The Boston Symphony Orchestra

Boston is a hub of diversity and culture, something that I was acutely aware of when I initially applied to schools here. There is so much to be done and seen, and I can still remember back in the March of 2012, during my first taxi ride through the city, when I looked out of the tinted windows with wide eyes and pledged to myself that Boston was going to become a part of me. Two and a half months into the school year, I’ve had experiences that the small-town California girl in me would not have been able to imagine before coming here. I am so grateful for everything that Northeastern and Boston have been able to offer me, and I anxiously await the new opportunities that seem to unfold before my eyes every single day.

Kaila and Priscilla attend the Boston Symphony.

On October 6, 2012, Priscilla Baquerizo and I attended the Boston Symphony Orchestra. The tickets had been a birthday present from her aunt, and she was kind enough to invite me to join her. I was a bit skeptical going in – not only because of the limited non-casual wardrobe that had actually traveled with me from California, but also because I’d never actually listened to classical music live before.  It wasn’t necessarily that I had any preconceived notions, but I was not entirely sure how much I would enjoy the performance.  We were able to hear a handful of spectacular pieces by Tchaikovsky, Bernstein, and Dvorák, and I was floored by how much I loved it. The experience itself was amazing (Symphony Hall is a beautiful building with plenty of history), and the music was beautiful.  For some reason, it never truly clicked that my love for instrumental pieces (tending to be scores from movies, trailers, etc.) would translate to an appreciation for classical music.  I especially loved the “Romeo and Juliet” piece that opened the performance.  Priscilla and I were both surprisingly pleased that we had attended and immediately looked into the College Cards, offering discounts to college students for the remainder of the season.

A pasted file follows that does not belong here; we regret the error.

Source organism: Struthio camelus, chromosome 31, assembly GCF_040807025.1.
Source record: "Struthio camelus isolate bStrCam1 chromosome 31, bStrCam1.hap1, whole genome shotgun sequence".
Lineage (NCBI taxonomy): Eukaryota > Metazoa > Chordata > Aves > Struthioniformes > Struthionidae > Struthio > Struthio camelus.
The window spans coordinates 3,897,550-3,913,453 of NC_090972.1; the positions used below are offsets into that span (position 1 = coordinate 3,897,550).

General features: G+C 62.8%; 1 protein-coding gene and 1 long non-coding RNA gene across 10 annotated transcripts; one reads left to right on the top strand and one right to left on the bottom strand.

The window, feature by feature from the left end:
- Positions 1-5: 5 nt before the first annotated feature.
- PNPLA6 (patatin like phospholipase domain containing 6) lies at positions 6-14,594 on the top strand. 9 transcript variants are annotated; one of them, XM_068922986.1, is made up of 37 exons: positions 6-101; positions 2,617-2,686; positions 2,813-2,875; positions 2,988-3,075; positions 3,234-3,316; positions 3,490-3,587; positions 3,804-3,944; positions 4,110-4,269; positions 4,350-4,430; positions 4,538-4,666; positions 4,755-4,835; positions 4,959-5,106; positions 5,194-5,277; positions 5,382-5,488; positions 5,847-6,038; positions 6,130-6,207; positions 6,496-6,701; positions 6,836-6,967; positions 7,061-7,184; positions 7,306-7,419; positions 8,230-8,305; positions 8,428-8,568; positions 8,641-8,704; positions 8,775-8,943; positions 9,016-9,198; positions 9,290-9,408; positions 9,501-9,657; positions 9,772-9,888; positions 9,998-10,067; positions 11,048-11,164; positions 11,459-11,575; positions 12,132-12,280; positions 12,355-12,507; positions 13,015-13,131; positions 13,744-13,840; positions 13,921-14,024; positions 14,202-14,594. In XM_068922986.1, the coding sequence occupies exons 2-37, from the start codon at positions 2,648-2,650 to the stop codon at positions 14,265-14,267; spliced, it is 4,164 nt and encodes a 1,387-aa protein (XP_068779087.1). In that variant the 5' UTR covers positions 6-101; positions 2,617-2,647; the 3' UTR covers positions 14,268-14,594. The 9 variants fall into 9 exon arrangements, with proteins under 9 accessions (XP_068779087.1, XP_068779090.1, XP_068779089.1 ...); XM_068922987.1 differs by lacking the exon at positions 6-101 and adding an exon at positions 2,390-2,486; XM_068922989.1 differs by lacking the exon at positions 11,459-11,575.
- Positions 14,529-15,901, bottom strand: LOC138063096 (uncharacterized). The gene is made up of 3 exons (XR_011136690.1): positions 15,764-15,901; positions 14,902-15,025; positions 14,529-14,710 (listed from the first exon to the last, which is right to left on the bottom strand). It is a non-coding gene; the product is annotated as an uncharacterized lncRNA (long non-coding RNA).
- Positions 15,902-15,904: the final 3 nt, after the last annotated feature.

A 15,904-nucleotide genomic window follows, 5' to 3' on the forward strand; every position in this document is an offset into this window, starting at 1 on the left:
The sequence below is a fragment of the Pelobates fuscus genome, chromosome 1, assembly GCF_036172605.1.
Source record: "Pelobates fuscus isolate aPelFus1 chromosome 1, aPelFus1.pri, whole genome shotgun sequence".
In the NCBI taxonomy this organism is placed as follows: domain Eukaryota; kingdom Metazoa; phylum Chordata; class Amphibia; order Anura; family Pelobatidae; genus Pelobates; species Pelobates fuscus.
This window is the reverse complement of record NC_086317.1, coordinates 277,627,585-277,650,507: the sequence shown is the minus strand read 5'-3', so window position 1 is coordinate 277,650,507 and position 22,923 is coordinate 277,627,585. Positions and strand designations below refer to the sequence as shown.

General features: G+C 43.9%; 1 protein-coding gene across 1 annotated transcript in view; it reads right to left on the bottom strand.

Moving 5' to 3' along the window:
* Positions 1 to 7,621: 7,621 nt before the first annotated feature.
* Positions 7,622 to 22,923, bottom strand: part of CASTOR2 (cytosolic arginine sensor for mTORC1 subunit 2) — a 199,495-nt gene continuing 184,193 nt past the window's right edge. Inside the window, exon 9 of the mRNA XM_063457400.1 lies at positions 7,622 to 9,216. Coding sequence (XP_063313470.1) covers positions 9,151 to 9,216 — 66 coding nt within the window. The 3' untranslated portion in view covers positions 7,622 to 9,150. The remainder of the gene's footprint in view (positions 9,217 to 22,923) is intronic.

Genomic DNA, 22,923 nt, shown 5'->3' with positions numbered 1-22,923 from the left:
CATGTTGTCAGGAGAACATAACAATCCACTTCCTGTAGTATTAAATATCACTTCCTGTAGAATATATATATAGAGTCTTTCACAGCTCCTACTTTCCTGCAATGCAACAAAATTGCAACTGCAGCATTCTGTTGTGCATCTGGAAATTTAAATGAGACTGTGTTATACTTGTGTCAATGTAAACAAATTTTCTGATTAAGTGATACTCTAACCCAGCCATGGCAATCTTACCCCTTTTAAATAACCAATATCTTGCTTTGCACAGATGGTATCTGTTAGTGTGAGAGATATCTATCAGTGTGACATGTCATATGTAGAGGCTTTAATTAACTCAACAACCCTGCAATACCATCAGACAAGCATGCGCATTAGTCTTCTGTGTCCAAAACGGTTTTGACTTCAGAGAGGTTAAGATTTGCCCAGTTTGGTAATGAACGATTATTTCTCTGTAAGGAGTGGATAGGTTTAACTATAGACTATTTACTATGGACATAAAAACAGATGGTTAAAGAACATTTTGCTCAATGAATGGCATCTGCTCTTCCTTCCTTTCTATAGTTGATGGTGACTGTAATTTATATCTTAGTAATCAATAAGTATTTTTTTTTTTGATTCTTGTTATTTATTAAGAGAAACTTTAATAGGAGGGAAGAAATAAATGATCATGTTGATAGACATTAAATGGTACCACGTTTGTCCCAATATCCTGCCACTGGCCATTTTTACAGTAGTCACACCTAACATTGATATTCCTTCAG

By Kaila Corrington, Computer Science, University Scholar from Upland, California